Backpacks and Chiropractic
“Children are carrying far too much weight in their backpacks and they are carrying them fashionably but improperly, slung over one shoulder,” Jerome McAndrews, M.D., a chiropractic physician and spokesman for the American Chiropractic Association, said. “The [musculo-skeletal] system has limited rejuvenation possibilities. We’re concerned that the damage that is inflicted now will be showing up 30 years later in even more serious back injuries.”
Backpack loads can be a result of back pain in children, which in part, may be due to changes in lumbar disc height or curvature.
According to the ACA, American Chiropractic Association, students should carry no more than 10% of their body weight in a backpack. Backpacks should have two adjustable and padded shoulder straps, belts around the waist, and fitted padding on the back for support of weight.
How Much is Too Much?
- 50 pounds: 2.5 to 5 pounds
- 80 pounds: 4 to 8 pounds
- 100 pounds: 5 to 10 pounds
- 130 pounds: 6.5 to 13 pounds
- 150 pounds: 7.5 to 15 pounds
What Can You Do?
ACA offers the following tips to help prevent the needless pain that backpack misuse could cause the students in your household.
- Make sure your child’s backpack weighs no more than 5 to 10 percent of his or her body weight. A heavier backpack will cause your child to bend forward in an attempt to support the weight on his or her back, rather than on the shoulders, by the straps.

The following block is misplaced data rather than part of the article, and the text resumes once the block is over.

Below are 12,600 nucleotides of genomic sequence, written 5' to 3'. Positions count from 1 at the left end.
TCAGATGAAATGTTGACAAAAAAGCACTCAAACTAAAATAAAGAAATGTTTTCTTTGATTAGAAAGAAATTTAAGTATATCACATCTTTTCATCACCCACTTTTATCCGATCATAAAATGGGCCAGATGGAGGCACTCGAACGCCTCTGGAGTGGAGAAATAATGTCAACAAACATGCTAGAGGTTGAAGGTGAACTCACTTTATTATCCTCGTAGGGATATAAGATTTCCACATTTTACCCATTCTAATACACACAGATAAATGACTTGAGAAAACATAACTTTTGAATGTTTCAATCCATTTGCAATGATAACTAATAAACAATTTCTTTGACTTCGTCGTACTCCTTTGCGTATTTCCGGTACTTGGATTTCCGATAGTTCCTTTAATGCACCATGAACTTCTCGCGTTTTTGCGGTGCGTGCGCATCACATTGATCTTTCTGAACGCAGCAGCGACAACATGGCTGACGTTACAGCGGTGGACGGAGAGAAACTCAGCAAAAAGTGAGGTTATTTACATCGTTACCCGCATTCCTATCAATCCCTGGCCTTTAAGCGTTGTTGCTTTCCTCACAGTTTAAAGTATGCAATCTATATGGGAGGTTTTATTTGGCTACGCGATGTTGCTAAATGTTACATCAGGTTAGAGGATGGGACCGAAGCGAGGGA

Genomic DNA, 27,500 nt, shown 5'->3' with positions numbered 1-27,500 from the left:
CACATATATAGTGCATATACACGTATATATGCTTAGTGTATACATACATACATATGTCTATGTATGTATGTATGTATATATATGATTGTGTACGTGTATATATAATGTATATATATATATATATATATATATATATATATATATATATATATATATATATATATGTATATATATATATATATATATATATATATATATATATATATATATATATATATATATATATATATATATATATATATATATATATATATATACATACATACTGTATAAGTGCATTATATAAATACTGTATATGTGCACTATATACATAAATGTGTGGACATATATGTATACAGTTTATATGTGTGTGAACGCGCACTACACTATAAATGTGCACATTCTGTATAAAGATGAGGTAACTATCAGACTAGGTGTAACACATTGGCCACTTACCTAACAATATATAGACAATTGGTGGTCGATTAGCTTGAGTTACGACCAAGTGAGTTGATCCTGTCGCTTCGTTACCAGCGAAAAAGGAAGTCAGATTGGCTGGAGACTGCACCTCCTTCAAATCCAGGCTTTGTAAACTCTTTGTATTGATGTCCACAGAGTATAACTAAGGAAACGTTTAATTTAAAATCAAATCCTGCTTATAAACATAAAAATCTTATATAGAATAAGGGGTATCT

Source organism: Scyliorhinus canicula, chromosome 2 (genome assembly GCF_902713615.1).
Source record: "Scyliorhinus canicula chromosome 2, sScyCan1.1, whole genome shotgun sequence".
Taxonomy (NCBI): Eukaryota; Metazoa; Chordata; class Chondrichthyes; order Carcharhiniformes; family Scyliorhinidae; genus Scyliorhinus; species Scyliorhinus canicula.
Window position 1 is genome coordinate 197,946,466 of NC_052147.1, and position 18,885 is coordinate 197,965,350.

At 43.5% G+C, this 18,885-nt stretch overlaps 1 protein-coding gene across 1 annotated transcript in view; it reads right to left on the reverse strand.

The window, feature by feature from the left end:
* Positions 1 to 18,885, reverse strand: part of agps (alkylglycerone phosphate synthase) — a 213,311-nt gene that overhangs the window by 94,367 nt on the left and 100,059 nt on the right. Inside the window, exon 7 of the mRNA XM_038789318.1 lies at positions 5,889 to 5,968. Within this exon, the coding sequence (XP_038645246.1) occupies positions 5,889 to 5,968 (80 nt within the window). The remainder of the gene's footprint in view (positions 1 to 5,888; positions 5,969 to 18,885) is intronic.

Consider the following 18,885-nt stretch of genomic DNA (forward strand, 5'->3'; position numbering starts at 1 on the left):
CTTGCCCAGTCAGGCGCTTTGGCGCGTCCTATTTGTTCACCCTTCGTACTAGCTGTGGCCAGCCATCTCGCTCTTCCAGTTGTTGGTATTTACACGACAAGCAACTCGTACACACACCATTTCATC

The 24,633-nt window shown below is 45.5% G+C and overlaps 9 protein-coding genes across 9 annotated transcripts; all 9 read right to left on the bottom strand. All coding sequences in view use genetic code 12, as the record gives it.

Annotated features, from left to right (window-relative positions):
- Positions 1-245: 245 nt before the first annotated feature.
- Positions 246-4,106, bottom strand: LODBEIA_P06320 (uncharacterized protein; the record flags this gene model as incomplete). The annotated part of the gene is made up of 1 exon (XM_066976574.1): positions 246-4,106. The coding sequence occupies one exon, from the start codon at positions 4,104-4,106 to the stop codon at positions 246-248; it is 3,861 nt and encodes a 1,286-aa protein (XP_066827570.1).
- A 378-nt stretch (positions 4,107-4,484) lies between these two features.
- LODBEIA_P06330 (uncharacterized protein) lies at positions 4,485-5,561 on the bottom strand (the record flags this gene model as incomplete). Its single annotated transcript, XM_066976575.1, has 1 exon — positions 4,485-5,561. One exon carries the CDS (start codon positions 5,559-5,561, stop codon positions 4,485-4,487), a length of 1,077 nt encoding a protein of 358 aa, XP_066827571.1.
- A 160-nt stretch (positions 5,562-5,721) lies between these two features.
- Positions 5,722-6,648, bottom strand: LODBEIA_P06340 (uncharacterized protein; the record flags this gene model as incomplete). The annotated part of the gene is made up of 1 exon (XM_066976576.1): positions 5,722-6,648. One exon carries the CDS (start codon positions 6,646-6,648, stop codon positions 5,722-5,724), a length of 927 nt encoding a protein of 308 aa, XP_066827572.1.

- The backpack should never hang more than four inches below the waistline. A backpack that hangs too low increases the weight on the shoulders, causing a child to lean forward when walking.
- A backpack with individualized compartments helps in positioning the contents most effectively. Make sure that pointy or bulky objects are packed away from the area that will rest on your child’s back.
- Bigger is not necessarily better. The more room there is in a backpack, the more your child will carry-and the heavier the backpack will be.
- Urge your child to wear both shoulder straps. Lugging the backpack around by one strap can cause the disproportionate shift of weight to one side, leading to neck and muscle spasms, as well as low-back pain.
- Wide, padded straps are very important. Non-padded straps are uncomfortable, and can dig into your child’s shoulders.
- The shoulder straps should be adjustable so the backpack can be fitted to your child’s body. Straps that are too loose can cause the backpack to dangle uncomfortably and cause spinal misalignment and pain.
- If the backpack is still too heavy, talk to your child’s teacher. Ask if your child could leave the heaviest books at school, and bring home only lighter hand-out materials or workbooks.
- Although the use of rollerpacks – or backpacks on wheels – has become popular in recent years, ACA is now recommending that they be used cautiously and on a limited basis by only those students who are not physically able to carry a backpack. Some school districts have begun banning the use of rollerpacks because they clutter hallways, resulting in dangerous trips and falls.